But crank the volume is what you're meant to do with the Beatbox. As we said, it plays loud--real loud--and it holds together nicely at high volumes. Dance club in your apartment? This will deliver that kind of experience with a minimal amount of equipment.
That said, the treble is aggressive and sizzly (high-end instruments like cymbals are really accentuated). Or, to put it another way, the sound is lively and exciting (sometimes referred to as "bright"), which may seem really good at first, but after an hour or so of listening, some folks might find it a little too lively.
And that's really the Beatbox in a nutshell: lots of aggressive sound from a small box.
Comparatively speaking, we got better sound from the Audioengine 5 powered speakers, which are a little less expensive but aren't nearly as portable (they are separate speakers). They also don't have an iPod dock built into the speaker, though they can charge your iPod/iPhone via a USB port while your portable device is connected to the speakers via a headphone jack.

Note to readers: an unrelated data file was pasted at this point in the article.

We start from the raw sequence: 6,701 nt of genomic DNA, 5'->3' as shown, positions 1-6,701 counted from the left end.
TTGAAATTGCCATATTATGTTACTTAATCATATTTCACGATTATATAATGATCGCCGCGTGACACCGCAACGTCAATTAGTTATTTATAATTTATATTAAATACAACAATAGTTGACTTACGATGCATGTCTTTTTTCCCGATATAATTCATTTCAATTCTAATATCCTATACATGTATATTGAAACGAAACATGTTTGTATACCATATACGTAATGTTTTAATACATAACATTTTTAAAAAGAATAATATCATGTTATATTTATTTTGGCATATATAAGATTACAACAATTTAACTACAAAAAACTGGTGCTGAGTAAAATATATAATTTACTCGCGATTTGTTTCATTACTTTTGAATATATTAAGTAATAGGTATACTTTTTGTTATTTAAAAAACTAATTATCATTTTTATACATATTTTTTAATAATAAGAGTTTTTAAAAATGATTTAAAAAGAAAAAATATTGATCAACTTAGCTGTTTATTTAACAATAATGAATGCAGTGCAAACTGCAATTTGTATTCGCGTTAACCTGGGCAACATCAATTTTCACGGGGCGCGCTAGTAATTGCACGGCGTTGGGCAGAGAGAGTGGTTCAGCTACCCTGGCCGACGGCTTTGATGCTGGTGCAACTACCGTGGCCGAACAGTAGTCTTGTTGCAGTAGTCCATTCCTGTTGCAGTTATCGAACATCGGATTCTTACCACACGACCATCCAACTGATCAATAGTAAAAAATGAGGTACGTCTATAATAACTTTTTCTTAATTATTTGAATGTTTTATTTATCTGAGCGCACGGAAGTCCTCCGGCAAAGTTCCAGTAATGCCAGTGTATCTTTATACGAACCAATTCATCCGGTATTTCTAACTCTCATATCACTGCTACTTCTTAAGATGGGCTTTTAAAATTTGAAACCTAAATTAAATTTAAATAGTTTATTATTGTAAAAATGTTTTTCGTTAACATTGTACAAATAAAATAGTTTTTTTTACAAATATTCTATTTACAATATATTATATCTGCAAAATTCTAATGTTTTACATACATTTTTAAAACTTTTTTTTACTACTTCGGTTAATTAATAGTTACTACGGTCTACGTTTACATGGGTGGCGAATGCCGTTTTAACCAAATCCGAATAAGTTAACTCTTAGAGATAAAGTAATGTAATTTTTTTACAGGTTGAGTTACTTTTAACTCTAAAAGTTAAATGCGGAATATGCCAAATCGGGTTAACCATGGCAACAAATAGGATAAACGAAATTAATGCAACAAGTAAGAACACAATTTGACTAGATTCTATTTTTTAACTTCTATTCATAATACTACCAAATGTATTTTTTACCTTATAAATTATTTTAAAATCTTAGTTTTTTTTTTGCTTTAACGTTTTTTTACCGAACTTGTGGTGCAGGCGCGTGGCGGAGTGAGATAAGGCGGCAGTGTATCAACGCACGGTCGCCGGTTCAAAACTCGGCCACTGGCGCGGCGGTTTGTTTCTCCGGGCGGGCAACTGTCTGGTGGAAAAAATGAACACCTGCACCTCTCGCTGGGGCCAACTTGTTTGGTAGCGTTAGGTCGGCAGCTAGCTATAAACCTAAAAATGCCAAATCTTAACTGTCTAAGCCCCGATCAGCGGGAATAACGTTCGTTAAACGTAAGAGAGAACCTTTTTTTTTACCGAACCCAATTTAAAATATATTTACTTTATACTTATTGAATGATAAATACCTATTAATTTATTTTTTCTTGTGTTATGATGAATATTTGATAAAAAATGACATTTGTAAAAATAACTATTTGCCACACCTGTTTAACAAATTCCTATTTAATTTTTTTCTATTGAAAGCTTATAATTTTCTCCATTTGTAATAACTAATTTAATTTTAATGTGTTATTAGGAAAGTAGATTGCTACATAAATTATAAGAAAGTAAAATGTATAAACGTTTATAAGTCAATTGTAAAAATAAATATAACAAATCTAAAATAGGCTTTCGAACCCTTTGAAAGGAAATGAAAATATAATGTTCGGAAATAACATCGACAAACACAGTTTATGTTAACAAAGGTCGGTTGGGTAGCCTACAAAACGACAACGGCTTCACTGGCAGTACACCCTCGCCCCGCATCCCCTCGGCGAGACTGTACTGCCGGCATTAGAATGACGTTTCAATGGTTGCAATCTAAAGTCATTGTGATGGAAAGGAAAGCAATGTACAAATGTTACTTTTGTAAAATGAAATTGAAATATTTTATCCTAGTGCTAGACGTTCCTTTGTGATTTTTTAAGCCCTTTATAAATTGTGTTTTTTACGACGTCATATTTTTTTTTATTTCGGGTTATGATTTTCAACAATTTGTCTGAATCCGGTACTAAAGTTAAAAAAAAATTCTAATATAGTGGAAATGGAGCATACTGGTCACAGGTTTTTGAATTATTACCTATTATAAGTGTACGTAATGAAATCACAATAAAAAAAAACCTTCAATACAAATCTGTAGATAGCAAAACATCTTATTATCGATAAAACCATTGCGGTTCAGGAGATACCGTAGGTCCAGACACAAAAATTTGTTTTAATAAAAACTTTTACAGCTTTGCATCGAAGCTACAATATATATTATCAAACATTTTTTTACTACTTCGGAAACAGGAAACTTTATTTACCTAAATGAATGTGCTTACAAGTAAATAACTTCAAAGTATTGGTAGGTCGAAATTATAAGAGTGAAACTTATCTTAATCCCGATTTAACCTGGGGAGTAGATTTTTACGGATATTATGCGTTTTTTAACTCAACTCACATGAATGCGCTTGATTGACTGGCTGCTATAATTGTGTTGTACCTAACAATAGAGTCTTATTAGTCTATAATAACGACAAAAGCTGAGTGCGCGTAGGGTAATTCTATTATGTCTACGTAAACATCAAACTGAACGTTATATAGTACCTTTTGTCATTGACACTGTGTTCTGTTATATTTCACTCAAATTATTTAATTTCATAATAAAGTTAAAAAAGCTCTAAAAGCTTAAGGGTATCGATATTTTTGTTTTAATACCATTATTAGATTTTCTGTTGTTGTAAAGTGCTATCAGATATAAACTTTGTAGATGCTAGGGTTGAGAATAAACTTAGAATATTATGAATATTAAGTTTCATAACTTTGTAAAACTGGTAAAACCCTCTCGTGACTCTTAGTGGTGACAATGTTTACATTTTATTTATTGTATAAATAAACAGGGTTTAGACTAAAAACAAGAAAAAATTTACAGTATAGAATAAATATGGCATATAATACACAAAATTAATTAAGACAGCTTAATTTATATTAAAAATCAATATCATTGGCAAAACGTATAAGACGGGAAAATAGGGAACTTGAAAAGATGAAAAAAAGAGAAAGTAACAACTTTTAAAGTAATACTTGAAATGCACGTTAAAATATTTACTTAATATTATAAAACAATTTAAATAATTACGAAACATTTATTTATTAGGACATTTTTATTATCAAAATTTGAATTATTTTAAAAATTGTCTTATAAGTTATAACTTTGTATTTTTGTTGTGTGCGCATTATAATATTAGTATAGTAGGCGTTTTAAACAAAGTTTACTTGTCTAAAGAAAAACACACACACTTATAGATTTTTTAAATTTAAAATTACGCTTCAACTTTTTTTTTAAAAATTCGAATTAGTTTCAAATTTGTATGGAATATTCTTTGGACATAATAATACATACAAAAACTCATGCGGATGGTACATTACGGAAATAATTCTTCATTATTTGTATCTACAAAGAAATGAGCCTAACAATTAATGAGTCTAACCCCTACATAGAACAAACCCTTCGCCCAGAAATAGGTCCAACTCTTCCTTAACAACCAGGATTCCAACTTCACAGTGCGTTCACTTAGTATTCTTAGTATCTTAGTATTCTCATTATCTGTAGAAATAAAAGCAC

Another alternative for half the price is the Altec Lansing Mix iMT800, which also plays loud, and has an FM radio and a battery option, so it's a truly portable unit. That said, the Beatbox is a little more compact, looks sleeker, and plays a little louder.
In the end, the Beatbox is designed to appeal to a certain type of buyer, and it does what it's supposed to do very well. If you're someone who doesn't envision playing your music very loud all that often, this probably is overkill and not for you. But if you're looking for a little box that can kick it--and you're willing to pay a hefty premium for it--the Beatbox should make your short list.
Editors' note: Freelancer Steve Guttenberg contributed to this review.